Colombia: Grieving and Giving Thanks

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by
Sarah MacDonald

November 27 was U.S. Thanksgiving, a day I usually
associate with festive meals and family gatherings.  Here in
Barrancabermeja, however, our day unfolded differently.

At midday, two strangers entered a house in our
neighborhood and shot a man as he sat eating lunch.  This murder
adds to the wave of assassinations-at least 100 so far this year-in
Barrancabermeja.  Because this particular killing occurred just
down the street, the violence feels both shocking and frighteningly
mundane.

In the evening, our team joined a vigil in front of
the murdered man’s house.  Neighbors crowded the patio and
spilled into the street.  We sang songs, lit candles and
listened to community leaders insist, “Enough!  We cannot
tolerate any more assassinations in Barrancabermeja.  The death
of one of us diminishes us all.”

A similar spirit pervaded the previous weekend, when
my teammate Gladys and I attended a workshop to help labor union
leaders and their families recover from and resist systemic
anti-union violence.  Workshop sponsors-Corpora-tion AVRE, an
organization offering psychosocial and mental health care to victims
of political violence, and the Sisters of St. John the Evangelist, a
religious order devoted to helping workers-requested CPT
accompaniment for security purposes.  Violence against union
organizers and members in Colombia has killed forty people in 2008
alone, and over 4000 in the last twenty years. These statistics
illustrate both the need for the workshop and the risks for those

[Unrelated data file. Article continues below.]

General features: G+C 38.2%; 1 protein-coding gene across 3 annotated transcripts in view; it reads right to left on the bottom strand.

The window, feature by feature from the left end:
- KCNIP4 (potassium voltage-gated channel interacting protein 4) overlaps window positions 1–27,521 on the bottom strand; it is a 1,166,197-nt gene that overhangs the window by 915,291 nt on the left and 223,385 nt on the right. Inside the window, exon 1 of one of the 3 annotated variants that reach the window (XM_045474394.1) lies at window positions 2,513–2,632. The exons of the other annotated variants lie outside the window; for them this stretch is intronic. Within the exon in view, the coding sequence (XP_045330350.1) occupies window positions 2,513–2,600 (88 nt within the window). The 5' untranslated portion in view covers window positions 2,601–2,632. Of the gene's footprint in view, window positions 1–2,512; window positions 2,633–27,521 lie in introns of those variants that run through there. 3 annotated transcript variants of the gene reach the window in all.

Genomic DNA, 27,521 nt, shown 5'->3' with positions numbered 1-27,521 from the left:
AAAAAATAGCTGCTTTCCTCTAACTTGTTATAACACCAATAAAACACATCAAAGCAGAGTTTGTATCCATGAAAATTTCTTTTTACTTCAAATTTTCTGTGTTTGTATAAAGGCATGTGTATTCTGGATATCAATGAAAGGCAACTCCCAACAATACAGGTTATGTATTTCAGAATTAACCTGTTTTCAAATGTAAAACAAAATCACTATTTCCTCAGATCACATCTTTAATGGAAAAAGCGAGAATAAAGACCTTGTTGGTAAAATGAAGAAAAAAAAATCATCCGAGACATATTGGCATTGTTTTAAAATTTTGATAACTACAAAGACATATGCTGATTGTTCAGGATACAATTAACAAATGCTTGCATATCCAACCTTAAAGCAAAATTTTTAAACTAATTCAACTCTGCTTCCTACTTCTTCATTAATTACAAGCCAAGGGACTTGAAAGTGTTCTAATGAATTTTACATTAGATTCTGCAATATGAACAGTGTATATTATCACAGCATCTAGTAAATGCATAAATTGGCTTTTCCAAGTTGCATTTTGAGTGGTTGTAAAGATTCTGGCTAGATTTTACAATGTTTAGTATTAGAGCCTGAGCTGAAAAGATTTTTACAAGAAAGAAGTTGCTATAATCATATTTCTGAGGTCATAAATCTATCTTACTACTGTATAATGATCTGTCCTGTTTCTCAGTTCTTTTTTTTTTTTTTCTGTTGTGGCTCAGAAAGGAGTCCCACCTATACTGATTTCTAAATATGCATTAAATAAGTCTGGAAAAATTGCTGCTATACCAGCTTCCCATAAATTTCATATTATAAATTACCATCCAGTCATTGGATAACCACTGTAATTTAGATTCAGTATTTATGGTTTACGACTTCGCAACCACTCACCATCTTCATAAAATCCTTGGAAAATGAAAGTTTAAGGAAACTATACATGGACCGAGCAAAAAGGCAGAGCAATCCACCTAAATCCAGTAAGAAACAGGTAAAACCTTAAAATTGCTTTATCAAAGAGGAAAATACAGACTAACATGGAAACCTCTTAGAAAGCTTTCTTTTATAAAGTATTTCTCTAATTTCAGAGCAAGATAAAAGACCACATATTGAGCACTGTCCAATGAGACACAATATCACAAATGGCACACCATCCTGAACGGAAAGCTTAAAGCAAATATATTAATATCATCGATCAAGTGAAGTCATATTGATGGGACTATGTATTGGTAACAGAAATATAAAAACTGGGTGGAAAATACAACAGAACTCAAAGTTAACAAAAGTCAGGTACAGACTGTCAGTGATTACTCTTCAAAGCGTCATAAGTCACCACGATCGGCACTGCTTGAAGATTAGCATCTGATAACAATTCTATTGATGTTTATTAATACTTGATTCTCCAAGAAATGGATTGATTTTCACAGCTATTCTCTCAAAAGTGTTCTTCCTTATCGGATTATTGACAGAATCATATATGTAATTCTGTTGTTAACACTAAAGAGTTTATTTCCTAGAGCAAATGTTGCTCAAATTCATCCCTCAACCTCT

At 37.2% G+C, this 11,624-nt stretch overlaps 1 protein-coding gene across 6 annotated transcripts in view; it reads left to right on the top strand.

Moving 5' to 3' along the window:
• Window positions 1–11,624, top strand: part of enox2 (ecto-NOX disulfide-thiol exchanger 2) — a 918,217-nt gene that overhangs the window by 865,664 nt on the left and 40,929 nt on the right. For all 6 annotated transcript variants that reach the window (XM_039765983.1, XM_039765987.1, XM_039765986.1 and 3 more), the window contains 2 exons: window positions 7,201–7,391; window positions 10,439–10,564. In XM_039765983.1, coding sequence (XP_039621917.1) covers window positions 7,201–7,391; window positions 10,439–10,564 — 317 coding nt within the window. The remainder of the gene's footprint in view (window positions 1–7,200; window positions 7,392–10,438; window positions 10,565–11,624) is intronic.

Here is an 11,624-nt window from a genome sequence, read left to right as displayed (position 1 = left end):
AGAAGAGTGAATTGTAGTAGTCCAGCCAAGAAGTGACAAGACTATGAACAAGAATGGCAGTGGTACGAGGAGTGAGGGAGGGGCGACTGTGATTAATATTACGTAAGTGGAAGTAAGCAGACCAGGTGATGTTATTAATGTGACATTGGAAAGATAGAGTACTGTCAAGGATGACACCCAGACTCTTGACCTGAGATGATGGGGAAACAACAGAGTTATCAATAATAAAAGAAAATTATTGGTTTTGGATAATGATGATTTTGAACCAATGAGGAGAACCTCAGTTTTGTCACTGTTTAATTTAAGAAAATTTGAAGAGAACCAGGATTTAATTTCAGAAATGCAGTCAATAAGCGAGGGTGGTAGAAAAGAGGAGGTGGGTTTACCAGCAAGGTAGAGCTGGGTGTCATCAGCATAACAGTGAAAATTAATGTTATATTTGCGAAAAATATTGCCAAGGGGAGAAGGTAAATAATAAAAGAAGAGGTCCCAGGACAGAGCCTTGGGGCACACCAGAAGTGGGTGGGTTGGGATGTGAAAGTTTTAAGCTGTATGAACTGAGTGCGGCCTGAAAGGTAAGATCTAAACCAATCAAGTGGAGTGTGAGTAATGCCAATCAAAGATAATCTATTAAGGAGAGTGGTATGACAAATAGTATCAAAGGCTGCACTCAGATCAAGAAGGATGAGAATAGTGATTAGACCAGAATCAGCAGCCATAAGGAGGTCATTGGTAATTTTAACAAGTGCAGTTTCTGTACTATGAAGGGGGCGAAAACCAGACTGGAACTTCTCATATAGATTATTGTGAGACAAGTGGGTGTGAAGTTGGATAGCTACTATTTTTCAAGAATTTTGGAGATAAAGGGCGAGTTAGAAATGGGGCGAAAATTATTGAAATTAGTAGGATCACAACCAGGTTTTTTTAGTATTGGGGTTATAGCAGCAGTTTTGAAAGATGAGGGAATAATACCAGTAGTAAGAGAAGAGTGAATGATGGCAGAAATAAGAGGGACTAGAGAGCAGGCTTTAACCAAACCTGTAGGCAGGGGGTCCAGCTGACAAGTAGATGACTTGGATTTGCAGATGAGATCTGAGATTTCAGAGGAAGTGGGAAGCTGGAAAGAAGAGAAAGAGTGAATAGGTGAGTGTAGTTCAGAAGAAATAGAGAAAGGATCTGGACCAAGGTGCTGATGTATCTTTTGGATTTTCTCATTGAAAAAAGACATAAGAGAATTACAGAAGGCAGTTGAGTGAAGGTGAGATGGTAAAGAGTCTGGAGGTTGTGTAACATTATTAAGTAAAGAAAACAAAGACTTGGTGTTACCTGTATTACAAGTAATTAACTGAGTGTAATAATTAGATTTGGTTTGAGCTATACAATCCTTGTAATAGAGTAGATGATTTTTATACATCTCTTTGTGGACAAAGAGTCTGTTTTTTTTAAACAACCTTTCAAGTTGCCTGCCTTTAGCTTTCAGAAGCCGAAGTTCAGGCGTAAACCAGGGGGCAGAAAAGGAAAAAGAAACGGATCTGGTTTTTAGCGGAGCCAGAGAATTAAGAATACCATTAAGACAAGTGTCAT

gathering.

Widows and children of assassinated union leaders
were present, as were union leaders worried about their families. 
One woman recalled her husband’s murder in 2002 and the challenge
of raising four children on her own: “We don’t miss him less as
time goes by.  We miss him more.”  Another expressed
anxiety for her adolescent son, who has already lost an uncle and two
other friends to assassinations.  This woman, a community leader
and activist, knows well the dangers to herself and her partner, also
a union leader.  But the fears and hopes she shared are for her
children.  “We can only go on as a family,” she said,
weeping, “in the power of love.”

Other moments that weekend were joyful.  Two
actors from a theatrical group, Har­lequin and the Jugglers, led
us in playful movement exercises and improvisational songs. 
They recited poems, performed a puppet show and organized a costumed,
wake-up serenade on Sunday morning.  “Art is an important
means of resisting violence,” they reminded us, as workshop
participants designed posters, acted out skits and created a memorial
to assassinated family members.

Throughout the weekend gathering, prevailing themes
were the strength of family and the gift of gratitude.  The warm
family atmosphere embraced even Gladys and me, present as
accompaniers.  I appreciated hearing many people express thanks:
for the lives of family members they have lost, for the consolation
they experienced through the workshop, for the hope they feel in
solidarity.  

Such was my thanksgiving this year.

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